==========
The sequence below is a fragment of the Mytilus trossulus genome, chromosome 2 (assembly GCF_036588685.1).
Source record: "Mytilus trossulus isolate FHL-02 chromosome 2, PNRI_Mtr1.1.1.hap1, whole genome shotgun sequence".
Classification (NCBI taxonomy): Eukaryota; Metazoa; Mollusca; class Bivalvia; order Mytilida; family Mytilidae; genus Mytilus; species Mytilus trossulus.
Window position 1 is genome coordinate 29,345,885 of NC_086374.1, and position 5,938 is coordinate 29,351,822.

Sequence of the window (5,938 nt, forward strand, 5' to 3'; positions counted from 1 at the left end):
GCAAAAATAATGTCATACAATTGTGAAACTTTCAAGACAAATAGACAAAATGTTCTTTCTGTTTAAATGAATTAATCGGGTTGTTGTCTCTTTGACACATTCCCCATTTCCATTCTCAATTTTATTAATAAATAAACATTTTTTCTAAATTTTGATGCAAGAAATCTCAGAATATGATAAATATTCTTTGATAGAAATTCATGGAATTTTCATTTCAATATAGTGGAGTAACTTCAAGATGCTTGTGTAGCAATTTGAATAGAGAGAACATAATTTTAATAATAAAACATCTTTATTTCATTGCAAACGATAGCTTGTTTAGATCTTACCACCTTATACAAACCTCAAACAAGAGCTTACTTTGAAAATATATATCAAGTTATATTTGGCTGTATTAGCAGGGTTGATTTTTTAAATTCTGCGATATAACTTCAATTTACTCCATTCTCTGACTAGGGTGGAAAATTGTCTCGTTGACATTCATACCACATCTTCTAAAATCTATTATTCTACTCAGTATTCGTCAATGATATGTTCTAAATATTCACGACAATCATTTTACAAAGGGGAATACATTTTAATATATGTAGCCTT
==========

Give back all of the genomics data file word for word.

The sequence below is a fragment of the Mytilus trossulus genome, chromosome 2 (assembly GCF_036588685.1).
Source record: "Mytilus trossulus isolate FHL-02 chromosome 2, PNRI_Mtr1.1.1.hap1, whole genome shotgun sequence".
Classification (NCBI taxonomy): Eukaryota; Metazoa; Mollusca; class Bivalvia; order Mytilida; family Mytilidae; genus Mytilus; species Mytilus trossulus.
Window position 1 is genome coordinate 29,345,885 of NC_086374.1, and position 5,938 is coordinate 29,351,822.

Sequence of the window (5,938 nt, forward strand, 5' to 3'; positions counted from 1 at the left end):
GCAAAAATAATGTCATACAATTGTGAAACTTTCAAGACAAATAGACAAAATGTTCTTTCTGTTTAAATGAATTAATCGGGTTGTTGTCTCTTTGACACATTCCCCATTTCCATTCTCAATTTTATTAATAAATAAACATTTTTTCTAAATTTTGATGCAAGAAATCTCAGAATATGATAAATATTCTTTGATAGAAATTCATGGAATTTTCATTTCAATATAGTGGAGTAACTTCAAGATGCTTGTGTAGCAATTTGAATAGAGAGAACATAATTTTAATAATAAAACATCTTTATTTCATTGCAAACGATAGCTTGTTTAGATCTTACCACCTTATACAAACCTCAAACAAGAGCTTACTTTGAAAATATATATCAAGTTATATTTGGCTGTATTAGCAGGGTTGATTTTTTAAATTCTGCGATATAACTTCAATTTACTCCATTCTCTGACTAGGGTGGAAAATTGTCTCGTTGACATTCATACCACATCTTCTAAAATCTATTATTCTACTCAGTATTCGTCAATGATATGTTCTAAATATTCACGACAATCATTTTACAAAGGGGAATACATTTTAATATATGTAGCCTT